Conquering Self-Doubt: Are you better today?

Are you better today than you were yesterday? I have the honor of calling myself Assistant Coach for my son’s junior high basketball team. It is a title that I take seriously and one that I accepted reluctantly. Although I coached baseball in the past, I had never coached basketball. More importantly, I never played competitive basketball. I expressed these concerns to Coach Csanda and he said to me, “A coach is a coach. The sport isn’t important.” He gave me the encouragement I needed. He chipped away the wall of self-doubt I built around myself which allowed me to realize the opportunity that was being offered: to learn from an outstanding educator, coach, and person. Through encouragement and a positive attitude, he instills confidence in his players and motivates them to succeed. After every game, win or lose, he asks his team: Are you better today than you were yesterday? If the answer is yes, then, regardless of the outcome of the game, it is considered success. You might ask: What does this have to do with writing? The answer is simple. It’s something that every writer needs to know. It’s something Coach Csanda understands, whether consciously or intuitively. It doesn’t matter if we’re talking about writing, basketball, or life. Your biggest opponent is self-doubt.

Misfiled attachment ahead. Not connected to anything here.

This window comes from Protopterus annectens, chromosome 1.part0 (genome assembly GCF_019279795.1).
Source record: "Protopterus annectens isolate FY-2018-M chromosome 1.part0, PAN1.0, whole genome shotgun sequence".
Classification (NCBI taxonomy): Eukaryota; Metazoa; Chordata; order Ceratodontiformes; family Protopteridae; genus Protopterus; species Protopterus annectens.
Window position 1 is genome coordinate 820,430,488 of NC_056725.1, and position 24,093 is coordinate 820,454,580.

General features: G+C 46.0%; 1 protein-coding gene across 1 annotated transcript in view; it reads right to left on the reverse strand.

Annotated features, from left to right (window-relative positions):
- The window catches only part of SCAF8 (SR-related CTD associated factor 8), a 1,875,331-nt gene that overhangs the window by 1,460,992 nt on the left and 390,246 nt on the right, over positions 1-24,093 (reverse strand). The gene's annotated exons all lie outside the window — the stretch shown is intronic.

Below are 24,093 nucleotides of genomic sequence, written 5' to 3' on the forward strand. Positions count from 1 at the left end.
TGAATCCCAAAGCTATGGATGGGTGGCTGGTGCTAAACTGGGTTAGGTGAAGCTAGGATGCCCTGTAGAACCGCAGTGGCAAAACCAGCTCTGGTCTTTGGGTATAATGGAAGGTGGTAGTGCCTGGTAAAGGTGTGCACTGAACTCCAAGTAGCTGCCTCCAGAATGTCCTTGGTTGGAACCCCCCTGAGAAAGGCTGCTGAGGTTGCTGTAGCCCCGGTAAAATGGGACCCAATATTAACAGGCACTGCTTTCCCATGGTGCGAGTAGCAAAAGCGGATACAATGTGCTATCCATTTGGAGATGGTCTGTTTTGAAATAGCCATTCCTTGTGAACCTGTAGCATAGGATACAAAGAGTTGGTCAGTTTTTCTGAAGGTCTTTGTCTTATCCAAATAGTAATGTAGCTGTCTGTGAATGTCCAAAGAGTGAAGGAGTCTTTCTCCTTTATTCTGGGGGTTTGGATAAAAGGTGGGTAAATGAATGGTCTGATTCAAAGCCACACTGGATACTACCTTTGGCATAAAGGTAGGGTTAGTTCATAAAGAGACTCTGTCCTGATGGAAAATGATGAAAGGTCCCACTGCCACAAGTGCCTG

You’re not alone. We all doubt ourselves from time to time. Some more than others. It’s debilitating and will defeat you before you ever scratch out a single word. That’s not to say it’s completely bad. If utilized effectively, your overwhelming self-doubt can become a powerful tool. In order to do so, you, first, must recognize it and acknowledge it. Then, you must determine what the source of it is– so-and-so says I’m a lousy writer; I’m boring; why would anyone want to read what I write?; etc. Finally, you have to prepare a plan for success. That plan must contain three key components: Preparation, Action, and Perseverance.

Preparation. Think of some of the things that seem second-nature: tying your shoelaces, feeding yourself with utensils, using the restroom, etc. They’re common everyday tasks that most perform with ease. Now, think about your children, nieces/ nephews, or younger siblings. Do you remember what it was like to watch them as toddlers struggling to learn these simple, mundane tasks only to give up in frustration and ask an adult for help? They had to practice and endure the constant failure until they were able to succeed. After they learned they could do it, the task became easier and easier for them to perform. Writing is like that. Basketball is like that. Everything in life is like that. In basketball, if you want to win, you have to practice. Similarly, if you want to be a writer, you have to write. Never miss an opportunity to study your craft. Educate yourself on grammar, spelling, and style. Read. If you lack the necessary resources, search for someone, a friend, a teacher, a mentor, that can give you the tools you need or show you where to find them.